Keith Olbermann Points Out Trump’s Condolence Tweet To Dwyane Wade Was Ghostwritten

In a series of tweets slamming the GOP nominee, Olbermann highlighted a detail that proves someone else wrote the tweet expressing sympathy for Wade's family.

After news broke that NBA superstar Dwyane Wade’s cousin, Nykea Aldridge, was shot and killed in Chicago, GOP nominee Donald Trump, in the middle of his ‘pivot’ to appeal to African-American voters, sent out a tweet that was shockingly craven, even by his standards. Initially misspelling Wade’s name, he took credit for somehow calling that this would happen and then said this proves that black will vote for him.

The Republican standard-bearer took a ton of heat over the tweet, as many noted that Trump’s first instinct was to make the tragedy about himself and then exploit it for political gain, and not to offer sympathy to the family of Aldridge. (We’ve seen him do this over and over and over.) Eventually, Trump’s Twitter account deleted the initial tweet, replacing it with a near identical one correctly spelling Wade’s name, followed by another one offering condolences to Wade and his family.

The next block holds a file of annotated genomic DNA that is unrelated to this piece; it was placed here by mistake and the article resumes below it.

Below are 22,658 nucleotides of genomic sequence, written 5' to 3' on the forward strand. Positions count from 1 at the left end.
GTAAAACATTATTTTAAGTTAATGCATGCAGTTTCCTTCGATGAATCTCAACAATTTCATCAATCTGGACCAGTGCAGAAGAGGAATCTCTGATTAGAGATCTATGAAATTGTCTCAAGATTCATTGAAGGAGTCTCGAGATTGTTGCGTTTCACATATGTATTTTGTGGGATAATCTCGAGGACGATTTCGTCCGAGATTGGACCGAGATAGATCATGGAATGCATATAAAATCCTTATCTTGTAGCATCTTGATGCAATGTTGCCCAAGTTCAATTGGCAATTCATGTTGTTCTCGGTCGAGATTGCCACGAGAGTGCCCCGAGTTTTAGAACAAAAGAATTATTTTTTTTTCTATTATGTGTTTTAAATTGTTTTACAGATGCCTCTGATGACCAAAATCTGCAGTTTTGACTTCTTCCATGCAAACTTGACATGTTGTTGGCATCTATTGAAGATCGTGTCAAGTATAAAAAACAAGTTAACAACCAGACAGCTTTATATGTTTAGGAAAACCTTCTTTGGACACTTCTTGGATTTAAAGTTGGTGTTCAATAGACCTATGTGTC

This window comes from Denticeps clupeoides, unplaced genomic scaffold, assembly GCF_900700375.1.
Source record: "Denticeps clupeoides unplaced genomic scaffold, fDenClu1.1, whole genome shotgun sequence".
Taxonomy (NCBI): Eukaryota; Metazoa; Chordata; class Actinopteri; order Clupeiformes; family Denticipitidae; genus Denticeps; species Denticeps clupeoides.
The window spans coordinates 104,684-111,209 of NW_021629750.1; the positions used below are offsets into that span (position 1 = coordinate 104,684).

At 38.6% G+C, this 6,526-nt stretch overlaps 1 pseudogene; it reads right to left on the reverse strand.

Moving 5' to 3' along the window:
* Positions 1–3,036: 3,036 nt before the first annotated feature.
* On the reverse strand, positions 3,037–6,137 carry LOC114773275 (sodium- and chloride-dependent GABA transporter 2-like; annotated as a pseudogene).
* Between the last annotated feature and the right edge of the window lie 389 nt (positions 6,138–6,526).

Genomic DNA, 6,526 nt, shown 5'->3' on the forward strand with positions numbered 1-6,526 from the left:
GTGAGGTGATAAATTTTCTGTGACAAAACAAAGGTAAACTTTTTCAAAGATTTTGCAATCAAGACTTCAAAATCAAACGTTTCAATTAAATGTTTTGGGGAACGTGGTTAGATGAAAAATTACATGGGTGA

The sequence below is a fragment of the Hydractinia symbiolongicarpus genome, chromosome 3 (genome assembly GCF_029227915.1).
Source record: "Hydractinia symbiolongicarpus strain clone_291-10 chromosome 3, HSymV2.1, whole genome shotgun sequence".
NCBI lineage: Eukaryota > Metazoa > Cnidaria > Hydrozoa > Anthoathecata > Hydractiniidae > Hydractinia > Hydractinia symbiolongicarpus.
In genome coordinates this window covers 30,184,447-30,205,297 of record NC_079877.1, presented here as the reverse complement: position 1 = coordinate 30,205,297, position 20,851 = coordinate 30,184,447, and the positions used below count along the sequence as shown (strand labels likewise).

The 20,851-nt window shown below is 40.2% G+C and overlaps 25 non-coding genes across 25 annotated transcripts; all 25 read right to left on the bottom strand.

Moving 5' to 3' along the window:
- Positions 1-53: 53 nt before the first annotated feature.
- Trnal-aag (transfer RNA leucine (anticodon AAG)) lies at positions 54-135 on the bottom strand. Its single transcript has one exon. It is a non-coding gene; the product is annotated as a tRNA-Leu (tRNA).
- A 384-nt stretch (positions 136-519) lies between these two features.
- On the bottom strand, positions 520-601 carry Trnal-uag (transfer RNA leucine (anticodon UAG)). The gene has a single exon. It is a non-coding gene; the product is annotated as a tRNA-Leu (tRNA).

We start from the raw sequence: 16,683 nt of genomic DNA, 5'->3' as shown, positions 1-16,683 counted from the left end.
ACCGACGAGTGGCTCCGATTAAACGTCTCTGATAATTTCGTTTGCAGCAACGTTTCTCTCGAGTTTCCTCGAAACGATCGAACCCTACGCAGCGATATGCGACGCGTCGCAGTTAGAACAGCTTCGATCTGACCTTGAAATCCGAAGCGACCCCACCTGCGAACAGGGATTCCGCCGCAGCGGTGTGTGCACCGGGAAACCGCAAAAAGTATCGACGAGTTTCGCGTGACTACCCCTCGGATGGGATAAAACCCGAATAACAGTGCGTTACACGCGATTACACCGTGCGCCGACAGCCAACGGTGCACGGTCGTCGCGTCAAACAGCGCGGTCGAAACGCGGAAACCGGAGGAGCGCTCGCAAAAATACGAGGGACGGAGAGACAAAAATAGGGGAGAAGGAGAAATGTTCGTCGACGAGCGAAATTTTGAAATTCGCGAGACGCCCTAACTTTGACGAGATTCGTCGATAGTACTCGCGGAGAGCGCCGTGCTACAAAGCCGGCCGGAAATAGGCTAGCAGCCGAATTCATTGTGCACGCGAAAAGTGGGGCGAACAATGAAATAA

While it was speculated that campaign manager Kellyanne Conway was the one trying to do damage control and took over the Twitter account, Keith Olbermann spotted a detail that, at the very least, proved Trump didn’t send out the condolence tweet.



Well, you gotta give it to the eagle-eyed former MSNBC host for noticing that the tweet was delivered via iPad, all but confirming that Donald Trump had nothing to do with the afterthought sympathy towards Wade. He later commented on the sequence of events for Trump regarding the tragedy.


Too bad Keith only has Twitter as his platform now, and not a cable news show or talk radio program. Sadly, despite rumors over the past year, it doesn’t appear that we’ll be getting Olbermann back on TV anytime soon.


H/T Mediate

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Justin Baragona is the founder and publisher of Contemptor. He was previously the Cable News Correspondent for Mediaite and prior to starting Contemptor, he worked on the editorial staff of PoliticusUSA. During that time, he had his work quoted by USA Today and BBC News, among others. Justin began his published career as a political writer for 411Mania. He resides in St. Louis, MO with his wife and pets.